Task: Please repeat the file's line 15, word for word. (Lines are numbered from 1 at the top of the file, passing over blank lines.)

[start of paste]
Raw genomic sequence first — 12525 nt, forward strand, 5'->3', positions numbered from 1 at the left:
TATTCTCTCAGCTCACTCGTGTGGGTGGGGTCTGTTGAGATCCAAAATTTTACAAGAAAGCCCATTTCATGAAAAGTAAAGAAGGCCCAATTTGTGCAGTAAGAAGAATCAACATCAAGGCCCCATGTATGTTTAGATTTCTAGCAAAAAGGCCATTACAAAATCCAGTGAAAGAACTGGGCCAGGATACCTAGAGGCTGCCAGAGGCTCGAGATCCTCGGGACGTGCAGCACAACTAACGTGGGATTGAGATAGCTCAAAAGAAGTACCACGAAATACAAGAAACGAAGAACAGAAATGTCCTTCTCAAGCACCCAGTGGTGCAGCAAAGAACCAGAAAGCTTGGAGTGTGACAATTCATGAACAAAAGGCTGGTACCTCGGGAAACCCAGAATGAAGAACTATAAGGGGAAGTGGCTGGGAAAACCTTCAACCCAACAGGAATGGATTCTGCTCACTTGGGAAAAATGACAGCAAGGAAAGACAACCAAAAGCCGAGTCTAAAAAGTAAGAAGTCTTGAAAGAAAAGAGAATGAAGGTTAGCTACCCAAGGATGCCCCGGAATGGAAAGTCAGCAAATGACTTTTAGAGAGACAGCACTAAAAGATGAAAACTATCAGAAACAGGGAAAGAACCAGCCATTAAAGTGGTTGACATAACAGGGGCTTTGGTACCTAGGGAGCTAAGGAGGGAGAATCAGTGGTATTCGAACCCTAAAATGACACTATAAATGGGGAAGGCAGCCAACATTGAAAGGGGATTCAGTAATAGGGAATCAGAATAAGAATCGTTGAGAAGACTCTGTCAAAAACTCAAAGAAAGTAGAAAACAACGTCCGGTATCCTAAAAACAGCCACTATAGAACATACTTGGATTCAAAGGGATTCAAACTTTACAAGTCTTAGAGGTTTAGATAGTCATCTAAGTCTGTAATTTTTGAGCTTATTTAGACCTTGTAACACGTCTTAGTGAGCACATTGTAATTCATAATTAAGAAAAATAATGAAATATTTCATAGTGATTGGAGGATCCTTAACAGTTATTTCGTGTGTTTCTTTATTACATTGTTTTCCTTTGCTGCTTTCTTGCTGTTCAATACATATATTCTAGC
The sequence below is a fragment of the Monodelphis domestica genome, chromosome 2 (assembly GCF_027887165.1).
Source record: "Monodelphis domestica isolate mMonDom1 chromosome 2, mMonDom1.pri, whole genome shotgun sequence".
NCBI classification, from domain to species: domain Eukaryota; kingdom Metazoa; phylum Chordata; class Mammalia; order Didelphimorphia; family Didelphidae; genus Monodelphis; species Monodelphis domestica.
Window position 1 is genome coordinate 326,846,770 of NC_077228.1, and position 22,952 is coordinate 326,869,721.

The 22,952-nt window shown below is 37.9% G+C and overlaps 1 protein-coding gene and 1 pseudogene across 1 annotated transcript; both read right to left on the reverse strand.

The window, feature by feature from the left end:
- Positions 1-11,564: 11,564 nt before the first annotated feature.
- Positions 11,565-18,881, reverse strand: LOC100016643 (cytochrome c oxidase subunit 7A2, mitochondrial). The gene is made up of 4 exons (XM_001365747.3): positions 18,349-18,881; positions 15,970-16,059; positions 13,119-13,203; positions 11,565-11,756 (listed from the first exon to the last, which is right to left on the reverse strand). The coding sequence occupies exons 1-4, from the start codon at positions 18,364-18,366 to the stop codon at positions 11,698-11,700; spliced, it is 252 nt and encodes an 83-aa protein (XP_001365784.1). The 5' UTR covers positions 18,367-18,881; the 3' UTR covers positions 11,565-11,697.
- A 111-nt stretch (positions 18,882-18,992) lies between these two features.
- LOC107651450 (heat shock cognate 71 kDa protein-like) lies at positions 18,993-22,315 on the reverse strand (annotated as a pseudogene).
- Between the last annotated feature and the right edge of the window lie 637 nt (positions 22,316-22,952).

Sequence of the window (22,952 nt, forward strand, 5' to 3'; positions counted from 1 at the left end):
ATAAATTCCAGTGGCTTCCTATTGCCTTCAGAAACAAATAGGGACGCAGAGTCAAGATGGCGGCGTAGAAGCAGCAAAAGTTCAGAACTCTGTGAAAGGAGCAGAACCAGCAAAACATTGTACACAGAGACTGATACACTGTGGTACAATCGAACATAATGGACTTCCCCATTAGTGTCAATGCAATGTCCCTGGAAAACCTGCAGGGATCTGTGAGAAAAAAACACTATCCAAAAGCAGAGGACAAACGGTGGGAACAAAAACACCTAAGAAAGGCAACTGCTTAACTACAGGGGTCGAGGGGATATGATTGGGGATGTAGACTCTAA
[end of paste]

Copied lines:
ATAAATTCCAGTGGCTTCCTATTGCCTTCAGAAACAAATAGGGACGCAGAGTCAAGATGGCGGCGTAGAAGCAGCAAAAGTTCAGAACTCTGTGAAAGGAGCAGAACCAGCAAAACATTGTACACAGAGACTGATACACTGTGGTACAATCGAACATAATGGACTTCCCCATTAGTGTCAATGCAATGTCCCTGGAAAACCTGCAGGGATCTGTGAGAAAAAAACACTATCCAAAAGCAGAGGACAAACGGTGGGAACAAAAACACCTAAGAAAGGCAACTGCTTAACTACAGGGGTCGAGGGGATATGATTGGGGATGTAGACTCTAA